How understanding patient stress could improve AMD treatment

Understanding patient stress could improve AMD treatmentWhat is the link between age-related macular degeneration (AMD), patient stress and treatment outcomes? Researchers at The Ohio State University College of Optometry are currently conducting a study to examine the link between these three factors to improve management of the condition.

AMD is an inflammatory condition, and previous studies have indicated that a patient’s level of stress has been shown to be predictive of inflammation (Dougherty, et al., 2017). Patients with AMD experience high levels of stress and anxiety along with depression which affects their everyday lives beyond sight loss.

How can the Perceived Stress Scale assist patient evaluation?

In the first part of this study, 137 patients with an average age of 82  were asked ten questions to establish the Perceived Stress Scale (PSS) – an accepted method for measuring the biological markers of stress. Around half of the patients took the test on the day they had received anti-VEGF injections for AMD.

The purpose of this test was to see if PSS can be used to evaluate stress levels in AMD patients, the study found that nine of the ten questions were useful in this context. The test is easy to administer and described as ‘psychometrically sound’ by Dr Dougherty, who led the study.

So far the researchers have found that the level of stress a patient experiences does not necessarily correlate with their amount of vision loss they have. We can see here that some cope better than others. In fact, some patients using ‘mindfulness techniques’ had better outcomes compared with those who did not.

Dougherty, et al., 2017 conclude by saying that further research is needed to see what role stress plays, particularly in relation to inflammation, and whether it can speed up the progression of AMD. Future studies can use repeated assessments with the PSS alongside measurement of inflammatory markers.

Managing stress for AMD patients

The progression of AMD is slow and treatments can be painful so it is reasonable for a patient to experience symptoms of stress. The key is to manage and try to lower patient stress as much as possible in AMD patients, in order to improve their quality of life.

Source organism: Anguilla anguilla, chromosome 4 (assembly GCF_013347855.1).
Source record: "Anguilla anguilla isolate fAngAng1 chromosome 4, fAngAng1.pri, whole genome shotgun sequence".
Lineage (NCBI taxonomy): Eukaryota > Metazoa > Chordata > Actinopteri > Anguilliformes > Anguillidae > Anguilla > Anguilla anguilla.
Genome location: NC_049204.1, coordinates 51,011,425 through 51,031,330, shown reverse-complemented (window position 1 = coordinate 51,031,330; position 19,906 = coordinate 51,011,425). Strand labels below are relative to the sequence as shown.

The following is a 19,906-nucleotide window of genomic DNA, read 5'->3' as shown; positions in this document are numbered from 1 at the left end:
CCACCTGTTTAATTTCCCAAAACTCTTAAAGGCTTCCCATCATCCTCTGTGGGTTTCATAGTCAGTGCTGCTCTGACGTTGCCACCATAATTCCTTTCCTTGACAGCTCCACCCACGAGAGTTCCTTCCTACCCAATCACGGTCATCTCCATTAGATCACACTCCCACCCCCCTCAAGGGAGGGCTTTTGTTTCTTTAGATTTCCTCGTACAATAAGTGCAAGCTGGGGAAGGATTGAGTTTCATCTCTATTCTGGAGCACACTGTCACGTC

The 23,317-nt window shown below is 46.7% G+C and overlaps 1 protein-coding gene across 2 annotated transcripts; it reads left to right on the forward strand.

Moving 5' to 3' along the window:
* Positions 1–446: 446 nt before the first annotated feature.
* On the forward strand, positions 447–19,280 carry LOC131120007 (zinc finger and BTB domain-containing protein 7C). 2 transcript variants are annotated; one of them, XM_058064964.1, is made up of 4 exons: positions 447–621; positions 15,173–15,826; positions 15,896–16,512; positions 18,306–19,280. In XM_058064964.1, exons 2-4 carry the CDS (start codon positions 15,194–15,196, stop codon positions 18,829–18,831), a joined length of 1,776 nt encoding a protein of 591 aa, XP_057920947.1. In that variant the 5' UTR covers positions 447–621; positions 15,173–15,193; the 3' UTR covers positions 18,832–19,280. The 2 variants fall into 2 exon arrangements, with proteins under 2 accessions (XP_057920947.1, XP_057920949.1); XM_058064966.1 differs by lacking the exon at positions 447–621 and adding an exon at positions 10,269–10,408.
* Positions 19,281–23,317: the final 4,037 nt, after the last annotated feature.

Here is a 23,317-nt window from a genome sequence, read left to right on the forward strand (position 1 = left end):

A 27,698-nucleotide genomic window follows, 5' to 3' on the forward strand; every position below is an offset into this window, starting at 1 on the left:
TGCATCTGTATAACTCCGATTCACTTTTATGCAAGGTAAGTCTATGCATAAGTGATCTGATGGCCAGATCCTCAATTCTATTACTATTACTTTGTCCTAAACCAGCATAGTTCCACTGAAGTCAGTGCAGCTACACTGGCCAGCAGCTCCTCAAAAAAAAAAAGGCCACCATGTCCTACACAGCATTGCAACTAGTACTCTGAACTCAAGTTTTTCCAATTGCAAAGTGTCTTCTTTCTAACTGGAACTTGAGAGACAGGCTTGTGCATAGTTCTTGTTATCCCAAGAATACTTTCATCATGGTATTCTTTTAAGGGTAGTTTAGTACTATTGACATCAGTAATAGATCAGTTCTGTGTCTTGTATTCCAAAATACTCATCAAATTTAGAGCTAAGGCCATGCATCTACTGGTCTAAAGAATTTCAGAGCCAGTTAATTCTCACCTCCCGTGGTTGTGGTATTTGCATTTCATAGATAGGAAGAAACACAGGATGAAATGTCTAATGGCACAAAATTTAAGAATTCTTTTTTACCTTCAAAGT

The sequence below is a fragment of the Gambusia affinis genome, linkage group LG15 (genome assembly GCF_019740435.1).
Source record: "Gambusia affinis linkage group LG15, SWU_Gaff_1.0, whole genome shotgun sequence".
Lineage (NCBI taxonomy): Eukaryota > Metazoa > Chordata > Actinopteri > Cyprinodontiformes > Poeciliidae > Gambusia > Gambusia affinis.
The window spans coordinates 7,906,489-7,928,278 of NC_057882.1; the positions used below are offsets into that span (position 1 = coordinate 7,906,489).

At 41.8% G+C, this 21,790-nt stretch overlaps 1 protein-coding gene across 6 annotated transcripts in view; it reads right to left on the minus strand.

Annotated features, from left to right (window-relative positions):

The prognosis for AMD may not be good but there are ways to manage patient expectations and reduce stress:

  1. Detect risk early – AMD risk can be detected early using the Macular Pigment Screener. There is a wealth of clinical data that suggests early detection, complemented by lifestyle changes and lutein/zeaxanthin supplementation, can mitigate the progression of AMD and even slow progression amongst those in the early stages of the condition. If there is a family history of AMD, encourage your patients to come in for regular checks once they pass the age of 50.
  2. Establish a plan – If a patient is diagnosed with AMD, wet or dry, then a robust and easy to understand treatment plan is essential. Stress is often caused by the unknown, how their vision will be affected or what treatment will entail, for example.
  3. Create a support network – Along with family and friends being on hand to help, charities like the Macular Society offer support for those diagnosed. They can help in many ways, from providing basic advice to helping patients adapt their homes or find specialist treatment. Having a support network is vital in preventing isolation, anxiety and stress.

Read more about reducing stress in this guide from Harvard Health.

Research like the Dougherty, et al., 2017 study is another piece of the puzzle to tackling AMD now and in the future. The more we understand about the condition the more we can help patients. There is further information about AMD, its risk factors and how it could the condition could be handled more proactively in our free whitepaper ‘The case for early screening’, downloadable here.

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